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This spring the Corning Museum of Glass opened its light-filled, 26,000-square-foot art and design gallery building—comprising five interior galleries—designed by the New York City-based architects Thomas Phifer and Partners (Fig. 1). In addition, a new, 500-seat glassblowing amphitheater opened in the original blowing room of Corning’s historic Steuben Glass factory. Together they form...

To continue reading about the Corning Museum of Glass' new art and design gallery building, visit

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Christie’s announces the sale Visions of the West: American Paintings from the William I. Koch Collection, which represents the breadth of Western Art with works spanning the 19th century to the present day. The dedicated sale will take place on May 21, at noon, following Christie’s Spring sale of American Art, and will feature more than 65 paintings from Mr. Koch’s superb collection. Highlights include the most important historic artists of the genre including Thomas Moran, Frederic Remington, Henry F. Farny, William Robinson Leigh, and Philip R. Goodwin, among others. The sale also features notable examples by many of the most important contemporary Western artists, including Howard Terpning, Martin Grelle, Tom Lovell and G. Harvey, among others. Representing a wide variety of Western subjects, the sale represents an excellent opportunity for new and established collectors alike.

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The artist Maya Lin, best known for her work on the Vietnam Veterans Memorial, has been chosen to lead the redesign of the Smith College library, a historic structure built in 1909 that has been added to three times over the years.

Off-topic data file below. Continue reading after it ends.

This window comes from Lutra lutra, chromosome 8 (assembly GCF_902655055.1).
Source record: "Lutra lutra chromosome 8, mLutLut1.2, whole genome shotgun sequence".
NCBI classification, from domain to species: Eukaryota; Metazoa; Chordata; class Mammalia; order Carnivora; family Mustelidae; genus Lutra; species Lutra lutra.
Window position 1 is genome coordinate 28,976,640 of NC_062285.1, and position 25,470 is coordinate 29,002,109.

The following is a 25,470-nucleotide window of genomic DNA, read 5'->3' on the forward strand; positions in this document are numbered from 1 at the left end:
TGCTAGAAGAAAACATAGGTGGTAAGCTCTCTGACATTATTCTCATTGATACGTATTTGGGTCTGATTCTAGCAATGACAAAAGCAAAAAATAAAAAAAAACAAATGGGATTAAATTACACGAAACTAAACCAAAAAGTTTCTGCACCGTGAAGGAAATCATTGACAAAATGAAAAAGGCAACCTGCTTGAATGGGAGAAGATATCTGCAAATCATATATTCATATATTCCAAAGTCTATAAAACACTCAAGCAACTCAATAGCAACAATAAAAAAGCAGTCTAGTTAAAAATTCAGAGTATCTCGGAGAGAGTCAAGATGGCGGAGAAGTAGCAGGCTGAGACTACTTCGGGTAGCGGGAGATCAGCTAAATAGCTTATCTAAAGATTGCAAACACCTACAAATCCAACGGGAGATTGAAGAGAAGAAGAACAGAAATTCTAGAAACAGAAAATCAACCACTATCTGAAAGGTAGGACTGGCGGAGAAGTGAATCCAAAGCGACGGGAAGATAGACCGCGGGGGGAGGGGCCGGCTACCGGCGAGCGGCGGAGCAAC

The assignment would be Ms. Lin’s first work on a college library, though she designed the Langston Hughes Library in Clinton, Tenn. The job also involves a personal connection for Ms. Lin as her mother, Ming-Hui Chang, attended Smith as an undergraduate after she fled China in 1949.

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The Shaker Museum│Mount Lebanon has launched a newly digitized online catalog of historic photography as a part of its ongoing effort to make available online a full catalog of its collections. The project has been supported by a $25,000 grant from the Leon Levy Foundation.

The museum’s catalog records and presents the richest historical information, including scenes of Shaker villages from the mid-late 19th Century, as well as a collection of stereograph images from this early period by James Irving, a Troy, NY-based photographer. Viewers are able to see a larger version of each image with accompanying historic information and details and from links in the online catalog can share the records with friends or contact the museum with comments or questions.

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Cheekwood is taking important first steps towards the historic restoration of its Mansion, which is slated to debut in 2017. Further building on its reputation as “one of the finest examples of an American Country Place Era estates in the nation,” Cheekwood will refurnish the lower levels of the Mansion to reflect the lifestyle and setting of the 1930s era; originally used by its first residents, Mabel and Leslie Cheek, and designed by legendary landscape and structural architect Bryant Fleming. Several rooms in the 1929 Cheek family home will be restored to furnishings and décor representative of the original period, including rooms that have never before been on view to the general public.

To spearhead this initiative, Cheekwood has hired Leslie B. Jones as its new Curator of Decorative Arts & Historic Interpretation, following her time as the Curator and Director of Historical Resources and Programming for the White House Historical Association in Washington, DC.